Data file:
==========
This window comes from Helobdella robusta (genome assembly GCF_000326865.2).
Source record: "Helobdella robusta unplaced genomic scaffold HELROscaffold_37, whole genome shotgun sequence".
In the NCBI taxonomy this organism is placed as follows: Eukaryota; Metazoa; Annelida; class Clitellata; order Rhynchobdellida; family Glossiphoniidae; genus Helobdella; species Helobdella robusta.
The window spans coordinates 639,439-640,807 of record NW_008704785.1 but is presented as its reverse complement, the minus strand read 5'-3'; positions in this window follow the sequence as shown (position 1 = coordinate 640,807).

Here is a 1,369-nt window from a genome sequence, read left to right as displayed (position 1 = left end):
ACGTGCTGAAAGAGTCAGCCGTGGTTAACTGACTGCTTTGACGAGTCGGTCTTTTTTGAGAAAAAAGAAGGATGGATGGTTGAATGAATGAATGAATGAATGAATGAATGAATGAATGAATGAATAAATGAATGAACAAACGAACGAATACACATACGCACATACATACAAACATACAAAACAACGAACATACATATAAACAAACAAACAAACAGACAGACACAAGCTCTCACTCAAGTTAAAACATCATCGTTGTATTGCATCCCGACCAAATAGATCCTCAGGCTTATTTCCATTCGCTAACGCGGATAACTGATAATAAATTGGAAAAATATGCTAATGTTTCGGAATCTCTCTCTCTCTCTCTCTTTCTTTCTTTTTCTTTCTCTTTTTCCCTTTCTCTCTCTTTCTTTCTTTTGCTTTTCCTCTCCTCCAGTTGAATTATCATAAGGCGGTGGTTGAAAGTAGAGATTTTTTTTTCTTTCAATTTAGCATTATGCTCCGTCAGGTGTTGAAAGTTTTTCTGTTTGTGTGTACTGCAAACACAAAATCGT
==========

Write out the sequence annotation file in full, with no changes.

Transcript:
This window comes from Helobdella robusta (genome assembly GCF_000326865.2).
Source record: "Helobdella robusta unplaced genomic scaffold HELROscaffold_37, whole genome shotgun sequence".
In the NCBI taxonomy this organism is placed as follows: Eukaryota; Metazoa; Annelida; class Clitellata; order Rhynchobdellida; family Glossiphoniidae; genus Helobdella; species Helobdella robusta.
The window spans coordinates 639,439-640,807 of record NW_008704785.1 but is presented as its reverse complement, the minus strand read 5'-3'; positions in this window follow the sequence as shown (position 1 = coordinate 640,807).

Here is a 1,369-nt window from a genome sequence, read left to right as displayed (position 1 = left end):
ACGTGCTGAAAGAGTCAGCCGTGGTTAACTGACTGCTTTGACGAGTCGGTCTTTTTTGAGAAAAAAGAAGGATGGATGGTTGAATGAATGAATGAATGAATGAATGAATGAATGAATGAATGAATAAATGAATGAACAAACGAACGAATACACATACGCACATACATACAAACATACAAAACAACGAACATACATATAAACAAACAAACAAACAGACAGACACAAGCTCTCACTCAAGTTAAAACATCATCGTTGTATTGCATCCCGACCAAATAGATCCTCAGGCTTATTTCCATTCGCTAACGCGGATAACTGATAATAAATTGGAAAAATATGCTAATGTTTCGGAATCTCTCTCTCTCTCTCTCTTTCTTTCTTTTTCTTTCTCTTTTTCCCTTTCTCTCTCTTTCTTTCTTTTGCTTTTCCTCTCCTCCAGTTGAATTATCATAAGGCGGTGGTTGAAAGTAGAGATTTTTTTTTCTTTCAATTTAGCATTATGCTCCGTCAGGTGTTGAAAGTTTTTCTGTTTGTGTGTACTGCAAACACAAAATCGT